Birds are quite intelligent and capable of amazing achievements - Albuquerque Journal

Birds are quite intelligent and capable of amazing achievements

(Cathryn Cunningham/Journal)

There are many expressions used to describe a bird’s intelligence or perceived lack of intelligence such as birdbrain or silly goose.

These descriptions are inaccurate.

In fact, some species of birds have proven to be quite intelligent and can perform as well as dogs in some tests. I am going to focus on two common bird species found throughout North America with high levels of intelligence.

The rock dove, more commonly referred to as a feral pigeon, is generally not thought of fondly by most humans. This pigeon was introduced in North America from Europe in the 1600s, and has adapted and thrived in urban environments.

Their navigational skills are complex and involve using the Earth’s magnetic field, tracking the sun, hearing low frequency sounds and following smells as a map to their destination. Pigeons have been used to carry messages for thousands of years and were used during both world wars to carry important strategic information.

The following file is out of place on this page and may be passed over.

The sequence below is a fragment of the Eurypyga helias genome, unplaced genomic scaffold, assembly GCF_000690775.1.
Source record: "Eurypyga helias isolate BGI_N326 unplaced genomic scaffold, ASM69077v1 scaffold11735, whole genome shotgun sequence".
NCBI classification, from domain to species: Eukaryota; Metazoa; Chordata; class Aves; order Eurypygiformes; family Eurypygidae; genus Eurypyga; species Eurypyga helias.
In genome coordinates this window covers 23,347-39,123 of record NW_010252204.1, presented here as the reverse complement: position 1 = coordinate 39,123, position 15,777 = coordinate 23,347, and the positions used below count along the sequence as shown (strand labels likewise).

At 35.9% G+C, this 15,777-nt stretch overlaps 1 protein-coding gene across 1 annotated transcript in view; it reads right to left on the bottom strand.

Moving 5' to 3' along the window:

Pigeon racing is a popular hobby that takes various groups of pigeons from their lofts and releases them at a distant location. The first pigeon to return home is the winner.

Pigeons can find their way home from at least 2,500 miles away. This is impressive considering many humans need assistance from Google Maps to go across town.

The American crow is considered one of the most intelligent birds. There is a fable titled: “The Crow and the Pitcher.” It tells the story of a thirsty crow that finds a pitcher of water but the water is too low to reach. By dropping pebbles into the pitcher, the crow is able to raise the water level so it can drink.

Crows have been observed making and using tools. A captive crow shaped a piece of wood and used it to stick into holes in search of food. They have been observed breaking off pieces of pine cone to drop onto predators below their nest.

A somewhat remarkable talent is the crow’s ability to recognize people’s faces. They associate each person with a good or bad experience and communicate this valuable information to other crows. This possibly explains why crows gather when I step outside even though I may not be filling my bird feeders.

Scientists continue to study birds to help us better understand and appreciate our intelligent, feathered friends.

Mary Schmauss is the owner of Wild Birds Unlimited in Albuquerque. A lifelong birder and author of “For the Birds: A Month-by-Month Guide to Attracting Birds to your Backyard.”


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